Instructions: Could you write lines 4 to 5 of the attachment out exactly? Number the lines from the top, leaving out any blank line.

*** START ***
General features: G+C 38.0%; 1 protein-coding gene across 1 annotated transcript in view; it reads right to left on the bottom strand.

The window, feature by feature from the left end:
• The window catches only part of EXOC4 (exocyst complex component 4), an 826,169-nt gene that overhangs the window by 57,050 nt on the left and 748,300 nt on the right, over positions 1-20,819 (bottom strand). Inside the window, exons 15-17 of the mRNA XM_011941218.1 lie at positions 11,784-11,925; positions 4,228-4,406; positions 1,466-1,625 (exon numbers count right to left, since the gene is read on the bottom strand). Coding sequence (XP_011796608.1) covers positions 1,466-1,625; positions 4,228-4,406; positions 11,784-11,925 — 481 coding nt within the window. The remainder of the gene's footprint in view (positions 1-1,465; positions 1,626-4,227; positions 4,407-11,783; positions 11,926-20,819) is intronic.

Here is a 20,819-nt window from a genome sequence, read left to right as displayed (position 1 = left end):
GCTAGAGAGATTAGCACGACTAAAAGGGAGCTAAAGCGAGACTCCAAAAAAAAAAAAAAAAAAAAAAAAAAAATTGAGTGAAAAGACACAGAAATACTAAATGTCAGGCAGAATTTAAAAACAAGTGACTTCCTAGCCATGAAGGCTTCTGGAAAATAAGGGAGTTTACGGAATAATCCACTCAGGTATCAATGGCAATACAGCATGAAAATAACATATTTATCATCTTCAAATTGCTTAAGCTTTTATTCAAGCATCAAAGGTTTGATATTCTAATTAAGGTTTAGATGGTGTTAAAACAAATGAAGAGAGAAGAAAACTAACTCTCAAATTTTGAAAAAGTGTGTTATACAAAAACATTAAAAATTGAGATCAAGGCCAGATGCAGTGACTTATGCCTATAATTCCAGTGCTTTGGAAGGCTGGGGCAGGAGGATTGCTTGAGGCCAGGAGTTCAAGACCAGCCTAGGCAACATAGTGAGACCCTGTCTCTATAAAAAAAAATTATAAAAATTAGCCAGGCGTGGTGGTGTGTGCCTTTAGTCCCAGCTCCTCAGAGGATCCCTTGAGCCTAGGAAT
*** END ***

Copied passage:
Here is a 20,819-nt window from a genome sequence, read left to right as displayed (position 1 = left end):
GCTAGAGAGATTAGCACGACTAAAAGGGAGCTAAAGCGAGACTCCAAAAAAAAAAAAAAAAAAAAAAAAAAAATTGAGTGAAAAGACACAGAAATACTAAATGTCAGGCAGAATTTAAAAACAAGTGACTTCCTAGCCATGAAGGCTTCTGGAAAATAAGGGAGTTTACGGAATAATCCACTCAGGTATCAATGGCAATACAGCATGAAAATAACATATTTATCATCTTCAAATTGCTTAAGCTTTTATTCAAGCATCAAAGGTTTGATATTCTAATTAAGGTTTAGATGGTGTTAAAACAAATGAAGAGAGAAGAAAACTAACTCTCAAATTTTGAAAAAGTGTGTTATACAAAAACATTAAAAATTGAGATCAAGGCCAGATGCAGTGACTTATGCCTATAATTCCAGTGCTTTGGAAGGCTGGGGCAGGAGGATTGCTTGAGGCCAGGAGTTCAAGACCAGCCTAGGCAACATAGTGAGACCCTGTCTCTATAAAAAAAAATTATAAAAATTAGCCAGGCGTGGTGGTGTGTGCCTTTAGTCCCAGCTCCTCAGAGGATCCCTTGAGCCTAGGAAT